FEI Tribunal Disqualifies Maxime Livio (FRA) And French Eventing team

What are your thoughts on the whole team being disqualified?

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The FEI Tribunal has disqualified Maxime Livio (FRA) and Qalao des Mers from the Eventing competition of the FEI World Equestrian Games™ 2014, following a positive for a Controlled Medication substance. Livio, fifth in the individual rankings, was also a member of the French team, which finished fourth in Normandy to secure qualification for the Rio 2016 Olympic Games. The FEI Tribunal has also disqualified the French team, resulting in the loss of its Olympic qualifying slot.

Samples taken on 29 August 2014 from the horse Qalao des Mers (FEI ID 103MQ19) returned positive for Hydroxyethylpromazine sulfoxide, a metabolite of the sedative Acepromazine. Acepromazine is a Controlled Medication substance on the FEI Prohibited Substances List. Controlled Medications are substances that are regularly used to treat horses but which are not allowed in competition in order to maintain a level playing field.

Any breach of the FEI’s Equine Anti-Doping and Controlled…

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Equine Ballerina

I started riding Western & barrel racing out in Colorado when I was still in the single-digits [in terms of my age]. Since my family lived in Connecticut, I soon started riding English and by middle school I was showing in the hunter/equitation ring. About halfway through high school, I got burnt out between the politics and the money involved in equitation so I flat out quit riding. I had to sell my horse in order to pay for college anyways so I figured, what the heck…no horse, no money for the show, and, if I quit, no more politics or stress.

So what did I do with my time?

I went back to dance class and picked up ballet..yes..ballet. I promise, there was no tutu involved but nevertheless…I was a ballerina for my senior year of high school. At about that same time, there was a 27-year-old riding trainer at my school/barn (they were one in the same), who saw the real me better than I could at the time. She convinced me to start riding again; training with her and her students for IEA (Interscholastic Equestrian Association) horse shows. Stay tuned for another post on IEA but, for the sake of this story, I’ll summarize by saying that IEA shows are horse shows for students in middle and high school to compete in one of four divisions. At these shows, you leave your own horses at home and instead, you ride one of the hosting farm’s horses that is selected by pulling a [horse’s] name out of a hat.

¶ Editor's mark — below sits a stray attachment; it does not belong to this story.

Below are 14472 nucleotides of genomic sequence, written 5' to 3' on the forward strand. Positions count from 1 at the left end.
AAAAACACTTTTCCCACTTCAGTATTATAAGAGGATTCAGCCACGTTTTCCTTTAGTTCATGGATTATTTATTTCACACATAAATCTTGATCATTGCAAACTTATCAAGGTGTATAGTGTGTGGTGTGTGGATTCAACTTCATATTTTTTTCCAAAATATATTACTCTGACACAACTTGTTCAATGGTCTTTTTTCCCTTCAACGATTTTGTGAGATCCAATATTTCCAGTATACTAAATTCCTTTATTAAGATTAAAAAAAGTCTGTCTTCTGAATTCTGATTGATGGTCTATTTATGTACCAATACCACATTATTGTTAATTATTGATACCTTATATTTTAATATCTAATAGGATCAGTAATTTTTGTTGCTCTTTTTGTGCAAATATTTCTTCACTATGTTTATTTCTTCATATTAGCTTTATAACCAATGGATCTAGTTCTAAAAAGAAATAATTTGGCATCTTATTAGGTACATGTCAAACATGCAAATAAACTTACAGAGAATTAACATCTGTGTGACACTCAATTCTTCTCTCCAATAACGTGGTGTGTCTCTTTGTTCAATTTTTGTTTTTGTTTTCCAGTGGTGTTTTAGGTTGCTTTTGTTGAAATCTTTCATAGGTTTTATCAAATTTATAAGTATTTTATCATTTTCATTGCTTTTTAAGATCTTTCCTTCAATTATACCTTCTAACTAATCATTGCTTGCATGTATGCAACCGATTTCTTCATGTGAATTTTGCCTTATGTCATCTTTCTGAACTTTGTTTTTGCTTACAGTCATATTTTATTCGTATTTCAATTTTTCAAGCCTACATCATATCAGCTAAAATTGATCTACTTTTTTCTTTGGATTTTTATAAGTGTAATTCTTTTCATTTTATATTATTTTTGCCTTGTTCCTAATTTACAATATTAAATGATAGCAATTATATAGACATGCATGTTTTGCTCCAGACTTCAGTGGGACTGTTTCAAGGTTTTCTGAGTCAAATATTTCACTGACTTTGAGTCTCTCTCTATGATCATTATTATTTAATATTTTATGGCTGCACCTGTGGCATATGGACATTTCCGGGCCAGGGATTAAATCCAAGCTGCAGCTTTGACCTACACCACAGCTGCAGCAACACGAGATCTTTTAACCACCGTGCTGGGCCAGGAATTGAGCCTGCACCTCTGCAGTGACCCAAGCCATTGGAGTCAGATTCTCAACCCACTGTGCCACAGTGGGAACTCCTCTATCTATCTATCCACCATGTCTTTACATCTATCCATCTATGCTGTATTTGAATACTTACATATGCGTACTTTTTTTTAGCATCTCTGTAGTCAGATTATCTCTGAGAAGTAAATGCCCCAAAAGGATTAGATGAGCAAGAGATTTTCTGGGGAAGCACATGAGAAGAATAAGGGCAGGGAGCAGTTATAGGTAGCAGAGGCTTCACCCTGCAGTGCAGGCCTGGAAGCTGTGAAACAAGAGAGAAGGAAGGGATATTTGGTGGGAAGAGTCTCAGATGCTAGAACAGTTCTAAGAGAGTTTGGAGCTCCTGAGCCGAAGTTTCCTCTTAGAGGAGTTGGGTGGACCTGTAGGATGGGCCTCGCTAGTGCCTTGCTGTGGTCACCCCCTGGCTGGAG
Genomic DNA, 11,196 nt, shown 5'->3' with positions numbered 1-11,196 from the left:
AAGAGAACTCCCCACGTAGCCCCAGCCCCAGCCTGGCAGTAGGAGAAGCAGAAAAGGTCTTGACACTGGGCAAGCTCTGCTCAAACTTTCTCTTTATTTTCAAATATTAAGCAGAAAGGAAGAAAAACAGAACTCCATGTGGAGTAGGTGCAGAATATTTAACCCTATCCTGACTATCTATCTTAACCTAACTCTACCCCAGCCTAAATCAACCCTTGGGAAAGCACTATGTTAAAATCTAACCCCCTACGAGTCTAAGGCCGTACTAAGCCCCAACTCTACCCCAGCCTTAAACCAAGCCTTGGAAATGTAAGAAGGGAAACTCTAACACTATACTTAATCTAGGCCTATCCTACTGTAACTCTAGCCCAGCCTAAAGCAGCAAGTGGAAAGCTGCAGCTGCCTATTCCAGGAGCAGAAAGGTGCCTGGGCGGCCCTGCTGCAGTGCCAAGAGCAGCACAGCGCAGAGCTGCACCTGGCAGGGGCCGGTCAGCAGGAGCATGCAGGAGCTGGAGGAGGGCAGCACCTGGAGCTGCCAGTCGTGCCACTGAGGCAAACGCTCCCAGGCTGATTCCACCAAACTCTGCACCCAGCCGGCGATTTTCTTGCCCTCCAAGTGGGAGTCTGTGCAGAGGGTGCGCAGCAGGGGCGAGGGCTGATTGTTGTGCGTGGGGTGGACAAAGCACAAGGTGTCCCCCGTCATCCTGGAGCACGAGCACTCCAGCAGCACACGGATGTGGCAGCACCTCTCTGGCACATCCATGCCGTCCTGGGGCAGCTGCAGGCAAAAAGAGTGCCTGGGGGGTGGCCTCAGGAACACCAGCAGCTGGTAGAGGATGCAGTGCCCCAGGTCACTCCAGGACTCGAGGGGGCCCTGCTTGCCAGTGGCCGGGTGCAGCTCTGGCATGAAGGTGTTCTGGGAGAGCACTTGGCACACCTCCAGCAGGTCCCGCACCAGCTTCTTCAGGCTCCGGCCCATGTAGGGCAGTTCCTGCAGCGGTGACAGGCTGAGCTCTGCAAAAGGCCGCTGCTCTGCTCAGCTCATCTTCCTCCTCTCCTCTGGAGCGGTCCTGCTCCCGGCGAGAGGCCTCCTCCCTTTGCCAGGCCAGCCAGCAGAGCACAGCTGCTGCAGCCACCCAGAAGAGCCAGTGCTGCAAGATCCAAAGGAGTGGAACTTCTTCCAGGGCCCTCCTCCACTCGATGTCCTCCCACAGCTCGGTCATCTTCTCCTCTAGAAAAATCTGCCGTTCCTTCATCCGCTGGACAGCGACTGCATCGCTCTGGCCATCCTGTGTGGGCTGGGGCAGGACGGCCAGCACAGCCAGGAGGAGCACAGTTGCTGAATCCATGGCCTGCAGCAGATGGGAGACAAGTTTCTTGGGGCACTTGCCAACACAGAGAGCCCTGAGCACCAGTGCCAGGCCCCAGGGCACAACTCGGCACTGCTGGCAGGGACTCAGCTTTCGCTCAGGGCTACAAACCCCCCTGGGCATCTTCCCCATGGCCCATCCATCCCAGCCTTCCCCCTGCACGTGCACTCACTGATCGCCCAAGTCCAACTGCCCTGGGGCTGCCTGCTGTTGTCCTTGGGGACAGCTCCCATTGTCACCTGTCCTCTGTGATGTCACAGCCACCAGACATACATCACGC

Anyways, I started riding and showing again solely to fill the “Open” division for our IEA Team. Though I had always placed well at shows, this became the first time that I was consistently placing in the top three at every show. Fast forward  to the Spring of my senior year of high school and I ended up winning the 2010 IEA National Finals for my division.

So what does this have to do with ballet?

Answer: Everything!

EWS IEA 2010

In equitation, position is over 50% of the deal. Next to modeling, equitation may be one of the most judgmental competition forms that exists. However, ballet can improve your position (and your scores) more than you could ever imagine (at least it was a surprise for me). While I strongly suggest taking a Barre class or two (it’s seriously a great workout & will improve your position just like ballet class), I will give you the key tips that will really help (though a formal instructor is probably better).

Tip 1: Engage your core!

How?

Stand with your back against the wall. Engage your core and tilt your pelvis forward so there is no room between your back and the wall (thus removing the arch in your back). Now, remember how this feels and try to do it without the wall as your guide.

Tip 2: Keep your shoulders back AND down.

How?

You can practice this against the wall as well for a guide but be sure check yourself every now and then by rolling your shoulders up, back, and then down. Don’t forget to keep engaging your core!

Posture

Final Step?

Do this on your horse.

It will take time to build the muscle memory but I PROMISE you, it will be worth it and help your position and connection with your horse on both the flat and over fences.

Questions? Please post them!!!!

Can’t wait to hear from you!

Flatwork Matters [Even When You Jump]

Every time I tell people I’m a jumper, especially when I talk to people who mainly focus on the dressage, I can see their expression change to a smirk & it’s almost as if they’re thinking, “yeah she can jump but she probably let her flat work go in order to get there”.

Unfortunately, at one point in time that assumption would have been correct. It took my years to realize just how important your flatwork can be when you’re jumping. If I could sit with you and watch all the grand prix riders go through their courses I would love it! Since I can’t, let’s imagine for a moment that we’re at WEF in Wellington, FL & we’re watching all the top show jumpers from around the world.